True Confessions of a ToolBook Developer
am what Marketing folks call an early adopter. That means that I love
being on the bleeding edge of technology. I am always the first on the
block to have the latest electronic gizmo. Software upgrades are no
exception. So, when I hear that there is an upgrade for ToolBook, my first
inclination is to get it installed as soon as possible and start using it
right away. Ouch! I have learned the hard way that can be a very
Does that mean
that you shouldn’t upgrade right away? Not necessarily. What it does mean
is that your upgrade needs to be very deliberate and well planned. Peter
has helped my company develop an upgrade process that assures we always
have working product while moving forward with ToolBook upgrades.
That way we can take advantage of improvements in the product without
bringing our business to its knees. What follows are Peter’s
recommendations for upgrading to a new version of ToolBook.
-Robin McDermott, Resource Engineering, Inc.
12 Tips to Keep You Sane During a ToolBook Upgrade
Never install upgrades on your
development machine until you have
thoroughly tested (see point 8 for tips on how to thoroughly test) the
upgrade with your existing projects and are happy that they are
functioning. That means you should install the upgrade on a "test"
Always get your projects completely up-to-date in the old version of
the program before upgrading. That way, if you need to revert back to
them, you can be sure that all content changes are in the earlier version
of the project.
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Always archive a copy of your completely updated projects in the old
version before upgrading them. For extra safety, keep a copy on a CD.
To upgrade your existing projects always use
the scriptwalking tool (aka the version updater)
if it is available. Typically, to upgrade to minor version changes
(TBK 8.1 to 8.2, TBK 8.5 to 8.6 or TBK 2004 to 2004 SP1 or SP2) you will not
need the scriptwalker. For example, just open your TB 8.5 project in TB 8.6 and
you are upgraded!
Do not author any new programs using the upgraded version until you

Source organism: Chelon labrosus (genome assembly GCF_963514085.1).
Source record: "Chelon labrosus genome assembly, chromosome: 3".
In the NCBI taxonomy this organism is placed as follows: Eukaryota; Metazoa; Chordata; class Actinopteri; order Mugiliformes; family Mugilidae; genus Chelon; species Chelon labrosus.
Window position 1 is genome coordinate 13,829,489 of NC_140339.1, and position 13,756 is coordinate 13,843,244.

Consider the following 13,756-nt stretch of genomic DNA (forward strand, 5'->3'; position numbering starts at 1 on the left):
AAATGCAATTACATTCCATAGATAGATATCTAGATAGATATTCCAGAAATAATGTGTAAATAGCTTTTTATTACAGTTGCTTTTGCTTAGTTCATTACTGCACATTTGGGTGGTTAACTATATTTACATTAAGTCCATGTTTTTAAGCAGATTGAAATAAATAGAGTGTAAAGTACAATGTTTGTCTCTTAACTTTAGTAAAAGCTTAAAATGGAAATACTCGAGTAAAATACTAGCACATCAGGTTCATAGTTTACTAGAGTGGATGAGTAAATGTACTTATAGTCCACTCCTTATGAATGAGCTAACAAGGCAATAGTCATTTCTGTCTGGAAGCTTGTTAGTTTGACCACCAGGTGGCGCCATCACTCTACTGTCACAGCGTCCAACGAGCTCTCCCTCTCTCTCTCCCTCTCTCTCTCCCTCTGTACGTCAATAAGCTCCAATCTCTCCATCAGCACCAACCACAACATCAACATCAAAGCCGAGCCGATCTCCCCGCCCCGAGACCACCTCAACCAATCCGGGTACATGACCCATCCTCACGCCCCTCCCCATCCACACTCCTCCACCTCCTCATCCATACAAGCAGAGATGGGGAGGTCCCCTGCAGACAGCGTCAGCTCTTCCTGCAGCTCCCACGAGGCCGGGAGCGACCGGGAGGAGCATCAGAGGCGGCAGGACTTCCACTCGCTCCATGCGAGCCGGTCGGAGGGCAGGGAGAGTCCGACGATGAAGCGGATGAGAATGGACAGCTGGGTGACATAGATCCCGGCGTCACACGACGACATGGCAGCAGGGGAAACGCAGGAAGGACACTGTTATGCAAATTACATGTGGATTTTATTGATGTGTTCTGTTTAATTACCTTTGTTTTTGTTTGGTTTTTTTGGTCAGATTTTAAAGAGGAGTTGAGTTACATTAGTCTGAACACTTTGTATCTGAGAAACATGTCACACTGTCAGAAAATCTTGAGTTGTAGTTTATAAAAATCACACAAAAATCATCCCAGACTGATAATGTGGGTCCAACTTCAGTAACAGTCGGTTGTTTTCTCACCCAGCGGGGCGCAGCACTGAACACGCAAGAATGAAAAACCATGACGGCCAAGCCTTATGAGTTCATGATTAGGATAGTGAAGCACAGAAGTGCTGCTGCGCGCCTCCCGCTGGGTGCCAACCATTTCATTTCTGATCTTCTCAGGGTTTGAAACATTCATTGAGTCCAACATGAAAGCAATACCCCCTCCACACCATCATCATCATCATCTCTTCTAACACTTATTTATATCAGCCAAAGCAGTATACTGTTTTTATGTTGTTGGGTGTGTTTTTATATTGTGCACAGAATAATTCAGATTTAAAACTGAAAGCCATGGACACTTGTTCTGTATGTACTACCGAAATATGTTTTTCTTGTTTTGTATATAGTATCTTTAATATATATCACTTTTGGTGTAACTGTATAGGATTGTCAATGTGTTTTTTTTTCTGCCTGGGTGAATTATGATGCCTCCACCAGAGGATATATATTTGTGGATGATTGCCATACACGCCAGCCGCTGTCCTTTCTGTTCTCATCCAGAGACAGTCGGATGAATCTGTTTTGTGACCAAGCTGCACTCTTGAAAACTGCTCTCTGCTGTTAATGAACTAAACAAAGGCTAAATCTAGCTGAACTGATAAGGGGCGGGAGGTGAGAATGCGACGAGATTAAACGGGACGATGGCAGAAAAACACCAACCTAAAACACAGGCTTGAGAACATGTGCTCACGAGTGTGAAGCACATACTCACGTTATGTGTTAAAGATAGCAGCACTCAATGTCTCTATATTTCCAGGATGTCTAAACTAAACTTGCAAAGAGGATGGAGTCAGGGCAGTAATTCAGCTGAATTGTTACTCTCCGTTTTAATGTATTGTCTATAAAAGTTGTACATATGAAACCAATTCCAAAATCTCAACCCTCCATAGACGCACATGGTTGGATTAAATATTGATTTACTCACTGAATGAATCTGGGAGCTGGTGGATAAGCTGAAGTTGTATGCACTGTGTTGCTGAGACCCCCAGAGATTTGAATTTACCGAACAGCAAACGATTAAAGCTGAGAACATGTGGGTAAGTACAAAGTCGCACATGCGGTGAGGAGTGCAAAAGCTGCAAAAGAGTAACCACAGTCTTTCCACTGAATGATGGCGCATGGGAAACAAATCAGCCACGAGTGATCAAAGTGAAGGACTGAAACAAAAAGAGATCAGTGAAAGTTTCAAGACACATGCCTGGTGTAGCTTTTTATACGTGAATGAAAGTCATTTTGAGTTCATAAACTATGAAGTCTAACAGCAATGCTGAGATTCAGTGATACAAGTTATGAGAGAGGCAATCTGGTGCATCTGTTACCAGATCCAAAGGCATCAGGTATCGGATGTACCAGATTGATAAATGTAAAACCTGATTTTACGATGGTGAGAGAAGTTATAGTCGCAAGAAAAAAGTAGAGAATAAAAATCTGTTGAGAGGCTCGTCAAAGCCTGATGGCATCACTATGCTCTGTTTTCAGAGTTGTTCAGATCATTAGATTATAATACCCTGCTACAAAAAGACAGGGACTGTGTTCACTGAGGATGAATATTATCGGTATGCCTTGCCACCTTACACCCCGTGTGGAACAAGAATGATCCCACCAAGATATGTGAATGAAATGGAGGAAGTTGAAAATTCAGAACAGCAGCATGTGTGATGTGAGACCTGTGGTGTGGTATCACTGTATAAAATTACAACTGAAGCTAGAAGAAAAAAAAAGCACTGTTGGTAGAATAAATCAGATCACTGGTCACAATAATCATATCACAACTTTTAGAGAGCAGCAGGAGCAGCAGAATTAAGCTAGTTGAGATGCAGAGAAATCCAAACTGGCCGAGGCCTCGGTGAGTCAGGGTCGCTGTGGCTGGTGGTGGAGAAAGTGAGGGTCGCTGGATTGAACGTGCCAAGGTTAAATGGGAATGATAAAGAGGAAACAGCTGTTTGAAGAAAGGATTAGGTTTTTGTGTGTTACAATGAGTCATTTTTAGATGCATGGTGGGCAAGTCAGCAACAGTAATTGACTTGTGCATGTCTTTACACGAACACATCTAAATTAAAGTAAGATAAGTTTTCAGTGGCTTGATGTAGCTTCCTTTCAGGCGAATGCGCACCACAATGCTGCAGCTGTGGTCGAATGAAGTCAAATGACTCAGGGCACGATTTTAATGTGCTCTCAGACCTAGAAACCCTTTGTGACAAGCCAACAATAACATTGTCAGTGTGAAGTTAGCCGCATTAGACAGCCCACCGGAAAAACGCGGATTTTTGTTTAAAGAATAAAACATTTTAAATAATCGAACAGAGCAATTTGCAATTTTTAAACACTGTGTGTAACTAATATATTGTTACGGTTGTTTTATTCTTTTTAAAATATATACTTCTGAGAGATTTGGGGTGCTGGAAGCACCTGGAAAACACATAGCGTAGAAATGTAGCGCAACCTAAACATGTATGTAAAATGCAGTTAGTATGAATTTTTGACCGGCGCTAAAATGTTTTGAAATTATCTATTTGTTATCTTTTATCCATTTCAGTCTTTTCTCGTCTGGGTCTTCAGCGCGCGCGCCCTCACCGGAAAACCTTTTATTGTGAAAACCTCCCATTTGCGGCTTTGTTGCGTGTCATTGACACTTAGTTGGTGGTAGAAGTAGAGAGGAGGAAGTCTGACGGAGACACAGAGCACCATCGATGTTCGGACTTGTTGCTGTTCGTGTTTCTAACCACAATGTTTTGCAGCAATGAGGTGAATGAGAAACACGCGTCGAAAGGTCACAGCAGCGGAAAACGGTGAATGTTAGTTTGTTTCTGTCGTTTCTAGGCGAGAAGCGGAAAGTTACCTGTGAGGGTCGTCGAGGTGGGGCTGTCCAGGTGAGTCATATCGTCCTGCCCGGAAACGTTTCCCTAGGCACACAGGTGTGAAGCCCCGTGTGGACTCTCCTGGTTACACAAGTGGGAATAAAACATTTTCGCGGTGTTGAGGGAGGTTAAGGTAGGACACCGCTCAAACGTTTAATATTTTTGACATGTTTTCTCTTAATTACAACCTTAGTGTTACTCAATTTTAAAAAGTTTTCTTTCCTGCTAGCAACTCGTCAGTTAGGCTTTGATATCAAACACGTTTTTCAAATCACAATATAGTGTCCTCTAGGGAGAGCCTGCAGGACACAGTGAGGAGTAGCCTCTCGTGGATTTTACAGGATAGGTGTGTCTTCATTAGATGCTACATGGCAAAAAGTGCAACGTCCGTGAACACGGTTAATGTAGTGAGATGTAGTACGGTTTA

are satisfied that it is functioning properly. “Functioning
properly” means that the upgrade is fully tested with all of your special code, toolbook add-ons,
etc.). If you need to author a new project before you make your complete
cutover to the new version, use the old version of ToolBook - you can
always scriptwalk it later.
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Before you upgrade, if you depend on
third party products, make sure
you check with the developers of those products on upgrades to their
products. Keep in mind that the add-on developer may not have gotten the
upgrade any sooner than you did and is going through the same upgrade
testing process. Allow adequate time for the developer to upgrade the
ToolBook Developer Add-On
Products and Decaf
Two of my products, the Quiz Randomizer and the Taquin Question
Object, will require updated versions for ToolBook Decaf.
Updated versions of these tools will be available by June 30 at the
Tips for testing
- Always test in instructor/authoring, reader,
AND runtime (make sure you are running the runtime version of ToolBook and not
just running in reader mode). If you are
exporting, test locally and through your LMS/off of your server after
exported. Run these tests with one "typical" book and assure that
you are completely satisfied with the results before you take time
upgrading other books.
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The more code/specialized functionality in your project, the more
you will need to test. Chances are most of the kinks in standard
functionality have been worked out in beta testing. It helps to keep a
list of specialized functionality so you know exactly what and where you need to
If you have released versions of your programs that work fine,
why upgrade the newly released version
of ToolBook if you don't have to? Robin's company, Resource
Engineering, is still using courses developed in ToolBook 8.6 on their
QualityTrainingPortal site. The benefits of upgrading to TBK 2004
were not compelling enough to go through the hassles associated with the
upgrade (they have well over 10,000 content pages that would need to be
thoroughly tested. However, Decaf is definitely worthy of the
upgrade so for the past several months they have been preparing for the
transition once decaf is released and tested. They are taking this
opportunity to also update the look of their programs with a new
interface. The logic is that if you have to go through a complete
test of all pages, you might as well do the upgrade now.
If you don't have a compelling reason to
upgrade immediately, why not wait a
month or two to give the update some time in the field. Keep in
touch with the
listserve as that is where you will hear about any little quirks
with the new version that might help you avoid the same issues.
Read the release
notes - so much information is provided in those notes yet I am
sure only about 20% of ToolBook Developers read. What you learn from
those notes could save you hours of aggravation.
If you discover something that is odd, new,
different about the upgrade version, let others know.
Share your discoveries with your
fellow developers on the ToolBook
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